Makini A. S. Boothe, Isabel Sathane, Cynthia Semá Baltazar, Noela Chicuecue, Roberta Horth, Erika Fazito & Henry F. Raymond
BMC Public Health (2021)
Mozambique has a generalized HIV epidemic of 13.5% among the general population. Early modeling exercises in Mozambique estimate that key populations (KP), defined as men who have sex with men (MSM), female sex workers (FSW), and people who inject drugs (PWID), along with their partners account for about one third of all new infections. There is limited data describing the engagement of KP living with HIV in testing, care and treatment services.
We conducted a secondary data analysis of HIV-positive participants in the first Bio-behavioral Surveillance (BBS) surveys in Mozambique conducted 2011-2014 in order to assess service uptake and progress though the HIV treatment cascade among MSM, FSW, and PWID. Unweighted pooled estimates were calculated for each key population group.
Among HIV-positive MSM, 63.2% of participants had ever received an HIV test, 8.8% were aware of their status, 6.1% reported having been linked to care, while 3.5% initiated ART and were currently on treatment. Of the HIV-infected FSW participants, 76.5% reported a previous HIV test and 22.4% were previously aware of their status. Linkage to care was reported by 20.1%, while 12.7% reported having initiated ART and 11.8% reported being on treatment at the time of the survey. Among HIV-infected PWID participants, 79.9% had previously received an HIV test, 63.2% were aware of their HIV status, and 49.0% reported being linked to care for their HIV infection. ART initiation was reported by 42.7% of participants, while 29.4% were on ART at the time of the survey.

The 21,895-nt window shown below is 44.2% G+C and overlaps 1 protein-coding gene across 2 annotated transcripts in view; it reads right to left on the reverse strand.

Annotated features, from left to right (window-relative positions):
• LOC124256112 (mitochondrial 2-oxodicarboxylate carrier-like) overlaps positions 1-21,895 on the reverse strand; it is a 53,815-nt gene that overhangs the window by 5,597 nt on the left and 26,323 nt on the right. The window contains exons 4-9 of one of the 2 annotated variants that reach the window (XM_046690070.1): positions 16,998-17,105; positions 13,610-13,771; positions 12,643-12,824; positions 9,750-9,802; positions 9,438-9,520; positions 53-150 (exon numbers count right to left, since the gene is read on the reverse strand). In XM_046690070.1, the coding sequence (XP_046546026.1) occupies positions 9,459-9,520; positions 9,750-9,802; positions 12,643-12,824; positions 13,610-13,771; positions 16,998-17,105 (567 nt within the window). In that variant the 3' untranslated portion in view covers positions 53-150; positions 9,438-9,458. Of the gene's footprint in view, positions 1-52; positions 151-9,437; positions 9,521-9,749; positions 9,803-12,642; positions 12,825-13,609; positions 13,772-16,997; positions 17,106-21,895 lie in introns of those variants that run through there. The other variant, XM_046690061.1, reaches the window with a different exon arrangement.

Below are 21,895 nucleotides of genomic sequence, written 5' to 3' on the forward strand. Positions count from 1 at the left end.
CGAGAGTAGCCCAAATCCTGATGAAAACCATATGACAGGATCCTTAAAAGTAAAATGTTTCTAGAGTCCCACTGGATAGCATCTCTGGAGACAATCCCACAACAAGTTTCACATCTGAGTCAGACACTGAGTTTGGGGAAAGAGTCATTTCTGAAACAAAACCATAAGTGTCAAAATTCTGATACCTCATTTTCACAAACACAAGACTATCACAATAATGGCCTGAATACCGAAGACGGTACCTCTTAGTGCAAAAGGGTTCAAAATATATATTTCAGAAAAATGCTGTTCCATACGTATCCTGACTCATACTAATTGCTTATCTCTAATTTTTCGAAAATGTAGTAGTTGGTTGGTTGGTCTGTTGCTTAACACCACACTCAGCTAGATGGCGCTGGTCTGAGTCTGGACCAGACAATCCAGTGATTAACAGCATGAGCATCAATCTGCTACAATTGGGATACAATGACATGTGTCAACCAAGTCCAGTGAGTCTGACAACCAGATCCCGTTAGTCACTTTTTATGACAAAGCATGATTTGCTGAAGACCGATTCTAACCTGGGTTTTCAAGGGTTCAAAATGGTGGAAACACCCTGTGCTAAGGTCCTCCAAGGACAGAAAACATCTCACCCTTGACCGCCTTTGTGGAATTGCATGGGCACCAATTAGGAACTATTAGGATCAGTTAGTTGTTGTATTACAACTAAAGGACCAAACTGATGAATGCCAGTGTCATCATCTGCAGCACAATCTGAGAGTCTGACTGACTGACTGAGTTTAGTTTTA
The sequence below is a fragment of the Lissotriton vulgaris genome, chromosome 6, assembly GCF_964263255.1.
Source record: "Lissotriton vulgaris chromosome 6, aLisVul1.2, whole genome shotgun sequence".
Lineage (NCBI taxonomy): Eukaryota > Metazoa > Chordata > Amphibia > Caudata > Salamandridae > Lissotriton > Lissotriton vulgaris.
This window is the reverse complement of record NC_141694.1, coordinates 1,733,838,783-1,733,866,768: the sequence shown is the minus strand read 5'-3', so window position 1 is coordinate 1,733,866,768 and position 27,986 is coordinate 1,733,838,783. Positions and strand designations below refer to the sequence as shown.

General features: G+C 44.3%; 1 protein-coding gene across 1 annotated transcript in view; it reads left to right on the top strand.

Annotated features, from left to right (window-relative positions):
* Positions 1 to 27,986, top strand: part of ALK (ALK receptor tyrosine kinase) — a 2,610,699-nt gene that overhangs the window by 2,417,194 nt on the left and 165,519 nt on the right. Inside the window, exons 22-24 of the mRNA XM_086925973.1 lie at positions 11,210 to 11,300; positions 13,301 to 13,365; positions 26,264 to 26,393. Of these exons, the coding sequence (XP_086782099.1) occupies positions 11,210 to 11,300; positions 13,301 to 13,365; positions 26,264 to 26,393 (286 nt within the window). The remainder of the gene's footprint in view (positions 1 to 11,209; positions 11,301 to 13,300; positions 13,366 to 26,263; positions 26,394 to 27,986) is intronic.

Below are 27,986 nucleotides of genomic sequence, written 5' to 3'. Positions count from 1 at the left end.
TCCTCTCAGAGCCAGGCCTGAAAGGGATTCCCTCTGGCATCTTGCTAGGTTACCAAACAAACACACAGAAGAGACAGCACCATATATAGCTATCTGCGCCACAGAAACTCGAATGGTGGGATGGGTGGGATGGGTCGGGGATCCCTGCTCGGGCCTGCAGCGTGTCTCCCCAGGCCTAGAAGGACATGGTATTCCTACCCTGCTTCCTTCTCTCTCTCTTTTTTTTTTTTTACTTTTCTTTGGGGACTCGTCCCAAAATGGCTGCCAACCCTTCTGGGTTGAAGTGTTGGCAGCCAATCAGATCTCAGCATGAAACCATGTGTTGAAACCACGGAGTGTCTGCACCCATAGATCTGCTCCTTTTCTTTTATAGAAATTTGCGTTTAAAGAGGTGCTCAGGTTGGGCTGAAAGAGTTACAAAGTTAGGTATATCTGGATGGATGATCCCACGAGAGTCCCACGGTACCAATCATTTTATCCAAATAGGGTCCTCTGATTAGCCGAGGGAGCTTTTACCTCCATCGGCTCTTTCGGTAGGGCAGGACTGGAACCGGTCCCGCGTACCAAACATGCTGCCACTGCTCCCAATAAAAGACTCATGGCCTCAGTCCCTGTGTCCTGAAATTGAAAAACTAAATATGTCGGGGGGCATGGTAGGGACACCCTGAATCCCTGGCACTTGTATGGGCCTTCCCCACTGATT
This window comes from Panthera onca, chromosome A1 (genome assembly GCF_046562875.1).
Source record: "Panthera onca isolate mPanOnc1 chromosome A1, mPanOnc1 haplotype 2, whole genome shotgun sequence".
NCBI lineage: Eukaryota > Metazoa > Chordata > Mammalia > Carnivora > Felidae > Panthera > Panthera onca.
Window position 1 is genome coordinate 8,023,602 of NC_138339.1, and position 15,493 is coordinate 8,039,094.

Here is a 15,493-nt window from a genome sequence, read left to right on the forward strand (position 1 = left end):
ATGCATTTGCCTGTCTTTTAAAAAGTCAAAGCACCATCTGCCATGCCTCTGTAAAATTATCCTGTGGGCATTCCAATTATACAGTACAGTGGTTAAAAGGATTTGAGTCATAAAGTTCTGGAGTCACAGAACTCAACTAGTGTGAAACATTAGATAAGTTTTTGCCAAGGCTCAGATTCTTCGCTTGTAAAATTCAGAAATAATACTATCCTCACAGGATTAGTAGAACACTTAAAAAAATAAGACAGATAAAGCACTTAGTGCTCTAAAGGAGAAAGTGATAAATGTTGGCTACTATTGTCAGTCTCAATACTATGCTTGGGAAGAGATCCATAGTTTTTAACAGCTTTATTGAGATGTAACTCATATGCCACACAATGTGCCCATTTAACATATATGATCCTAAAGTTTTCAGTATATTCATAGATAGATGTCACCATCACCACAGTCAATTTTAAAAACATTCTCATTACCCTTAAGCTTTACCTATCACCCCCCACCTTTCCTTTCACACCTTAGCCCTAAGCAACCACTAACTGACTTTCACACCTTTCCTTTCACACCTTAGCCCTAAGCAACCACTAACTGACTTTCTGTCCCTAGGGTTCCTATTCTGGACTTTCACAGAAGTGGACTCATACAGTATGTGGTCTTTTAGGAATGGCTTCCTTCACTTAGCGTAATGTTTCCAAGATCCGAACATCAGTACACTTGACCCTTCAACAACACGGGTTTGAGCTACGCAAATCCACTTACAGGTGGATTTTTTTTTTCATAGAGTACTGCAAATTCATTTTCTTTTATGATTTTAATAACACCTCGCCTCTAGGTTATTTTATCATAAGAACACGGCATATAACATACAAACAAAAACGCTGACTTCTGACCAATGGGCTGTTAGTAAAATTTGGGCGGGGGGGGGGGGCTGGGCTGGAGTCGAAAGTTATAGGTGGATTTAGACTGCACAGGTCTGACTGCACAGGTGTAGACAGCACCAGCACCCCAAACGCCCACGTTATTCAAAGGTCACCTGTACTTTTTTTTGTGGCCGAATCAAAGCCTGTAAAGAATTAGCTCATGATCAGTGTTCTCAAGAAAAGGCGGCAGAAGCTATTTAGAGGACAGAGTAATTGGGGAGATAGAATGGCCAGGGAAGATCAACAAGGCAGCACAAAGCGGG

Among the three high risk populations in Mozambique, losses occurred throughout critical areas of service uptake with the most alarming breakpoint occurring at knowledge of HIV status. Special attention should be given to increasing HIV testing and linkage to ART treatment. Future surveys will provide the opportunity to monitor improvements across the cascade in line with global targets and should include viral load testing to guarantee a more complete picture of the treatment cascade.